CRISPR-mediated therapeutic editing corrects a genetic disease in mice’s fetuses. May it pave way in humans?
Researchers at the Children’s Hospital of Philadelphia Institute (CHOP) and the University of Pennsylvania have published the first proof-of-concept demonstrating the possibility of using CRISPR gene editing to cure diseases in utero (Nature Medicine).
Using this strategy, they managed to correct tyrosinemia type I in mice; this is a fatal liver disease caused by a mutation in the Fah gene, which blocks the tyrosine catabolic pathway. The mice survived the neonatal stage in good health, conserving the gene editing that had been performed. Furthermore, no off-target undesired effects were observed.
Among the advantages of prenatal gene editing is that the fetus, since it is immunologically immature, tolerates the transgenic product much better, and does not present an immune response against the viral vector through which the CRISPR is delivered. Furthermore, the small size of the fetus means that higher levels of vectors can be given per fetal weight, and the cells of multiple organs are highly proliferative and accessible. Finally, in utero editing offers the possibility of targeting genes before disease onset, which is critical for diseases with high pre- or perinatal morbidity and mortality.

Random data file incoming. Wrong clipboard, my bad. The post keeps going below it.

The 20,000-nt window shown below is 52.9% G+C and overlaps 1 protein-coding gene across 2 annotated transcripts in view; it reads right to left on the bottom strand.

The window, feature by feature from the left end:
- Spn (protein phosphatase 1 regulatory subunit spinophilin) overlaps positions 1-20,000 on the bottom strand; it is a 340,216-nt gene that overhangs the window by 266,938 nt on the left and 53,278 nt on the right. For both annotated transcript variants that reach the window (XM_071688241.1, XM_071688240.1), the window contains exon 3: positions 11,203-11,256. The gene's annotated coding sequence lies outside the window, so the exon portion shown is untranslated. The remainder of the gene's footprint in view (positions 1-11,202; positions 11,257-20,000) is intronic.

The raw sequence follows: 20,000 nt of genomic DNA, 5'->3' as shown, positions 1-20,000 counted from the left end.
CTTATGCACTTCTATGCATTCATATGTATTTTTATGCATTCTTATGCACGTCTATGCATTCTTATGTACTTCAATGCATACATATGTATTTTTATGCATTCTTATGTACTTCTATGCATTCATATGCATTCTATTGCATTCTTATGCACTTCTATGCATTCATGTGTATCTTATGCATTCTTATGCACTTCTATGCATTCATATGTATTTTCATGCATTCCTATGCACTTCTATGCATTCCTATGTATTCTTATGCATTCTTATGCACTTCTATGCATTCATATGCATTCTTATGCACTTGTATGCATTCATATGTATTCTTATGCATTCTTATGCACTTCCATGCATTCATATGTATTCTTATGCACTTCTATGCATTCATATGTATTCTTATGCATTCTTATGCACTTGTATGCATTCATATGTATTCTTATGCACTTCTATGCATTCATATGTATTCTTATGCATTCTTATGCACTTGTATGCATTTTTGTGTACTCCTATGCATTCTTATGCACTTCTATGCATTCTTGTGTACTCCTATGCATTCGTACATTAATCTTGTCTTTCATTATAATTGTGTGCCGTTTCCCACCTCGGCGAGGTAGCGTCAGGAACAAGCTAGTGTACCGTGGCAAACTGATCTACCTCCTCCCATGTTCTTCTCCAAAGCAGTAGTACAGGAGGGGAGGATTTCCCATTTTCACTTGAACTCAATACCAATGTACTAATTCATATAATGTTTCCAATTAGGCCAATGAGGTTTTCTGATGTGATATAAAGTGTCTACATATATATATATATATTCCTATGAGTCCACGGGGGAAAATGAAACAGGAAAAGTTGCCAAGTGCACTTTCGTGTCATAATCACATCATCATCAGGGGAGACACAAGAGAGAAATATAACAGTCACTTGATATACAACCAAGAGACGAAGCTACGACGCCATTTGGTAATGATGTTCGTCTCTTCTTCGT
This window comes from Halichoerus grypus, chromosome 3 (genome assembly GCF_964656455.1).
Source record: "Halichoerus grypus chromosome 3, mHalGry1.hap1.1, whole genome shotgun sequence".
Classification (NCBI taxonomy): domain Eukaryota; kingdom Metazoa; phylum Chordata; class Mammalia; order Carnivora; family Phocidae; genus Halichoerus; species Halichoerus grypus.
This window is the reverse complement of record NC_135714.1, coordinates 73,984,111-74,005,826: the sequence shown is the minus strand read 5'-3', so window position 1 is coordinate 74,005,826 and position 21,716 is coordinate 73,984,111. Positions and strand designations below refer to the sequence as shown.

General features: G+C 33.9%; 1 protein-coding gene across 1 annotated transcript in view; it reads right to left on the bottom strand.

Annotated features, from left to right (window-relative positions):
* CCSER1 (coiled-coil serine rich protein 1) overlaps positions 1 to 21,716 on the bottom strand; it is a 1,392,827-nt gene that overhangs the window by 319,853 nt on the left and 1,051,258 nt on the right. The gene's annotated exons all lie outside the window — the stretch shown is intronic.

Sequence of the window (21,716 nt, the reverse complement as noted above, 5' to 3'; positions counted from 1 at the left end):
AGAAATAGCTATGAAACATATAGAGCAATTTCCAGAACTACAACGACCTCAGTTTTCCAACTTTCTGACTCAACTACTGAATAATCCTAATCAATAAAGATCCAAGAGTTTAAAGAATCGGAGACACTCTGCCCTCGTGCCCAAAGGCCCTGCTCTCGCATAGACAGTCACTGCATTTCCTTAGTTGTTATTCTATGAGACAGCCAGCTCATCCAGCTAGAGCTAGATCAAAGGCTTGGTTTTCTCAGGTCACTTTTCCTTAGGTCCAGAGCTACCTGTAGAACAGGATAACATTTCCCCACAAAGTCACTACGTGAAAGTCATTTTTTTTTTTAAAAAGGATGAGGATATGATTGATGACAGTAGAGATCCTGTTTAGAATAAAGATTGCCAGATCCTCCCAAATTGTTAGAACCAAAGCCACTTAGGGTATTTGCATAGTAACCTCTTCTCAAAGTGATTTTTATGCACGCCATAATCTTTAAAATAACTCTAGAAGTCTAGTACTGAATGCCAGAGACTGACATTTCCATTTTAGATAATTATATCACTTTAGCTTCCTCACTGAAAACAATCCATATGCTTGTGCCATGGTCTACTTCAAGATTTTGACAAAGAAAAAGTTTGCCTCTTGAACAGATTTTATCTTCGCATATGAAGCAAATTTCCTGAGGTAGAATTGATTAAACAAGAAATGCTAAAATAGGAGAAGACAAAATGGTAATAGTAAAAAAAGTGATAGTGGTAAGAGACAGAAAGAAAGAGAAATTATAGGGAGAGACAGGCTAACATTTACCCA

CRISPR before birth: embryo gene editing versus fetus gene editing
From an ethical point of view, these experiments could, in principle, be included within somatic gene editing, so they would not have the negative implications of germline gene editing, such as in vitro fertilization, manipulation and destruction of embryos, risk of mosaicism, or higher risks of genetic aberrations which, furthermore, would be transmissible from generation to generation. Therefore — and given the important medical applications of this strategy — we believe that its development is very positive. Nevertheless, further studies need to be conducted in animal models to improve safety before prenatal gene editing can be applied in humans and to safely rule out the transgenic contribution to the germline of the individual treated. The study authors also mention the need to test other vectors that are safer than viruses, such as lipid nanoparticles.
See below a video that explains how gene therapy offers the potential of prophylaxis against early, irreversible and lethal pathological change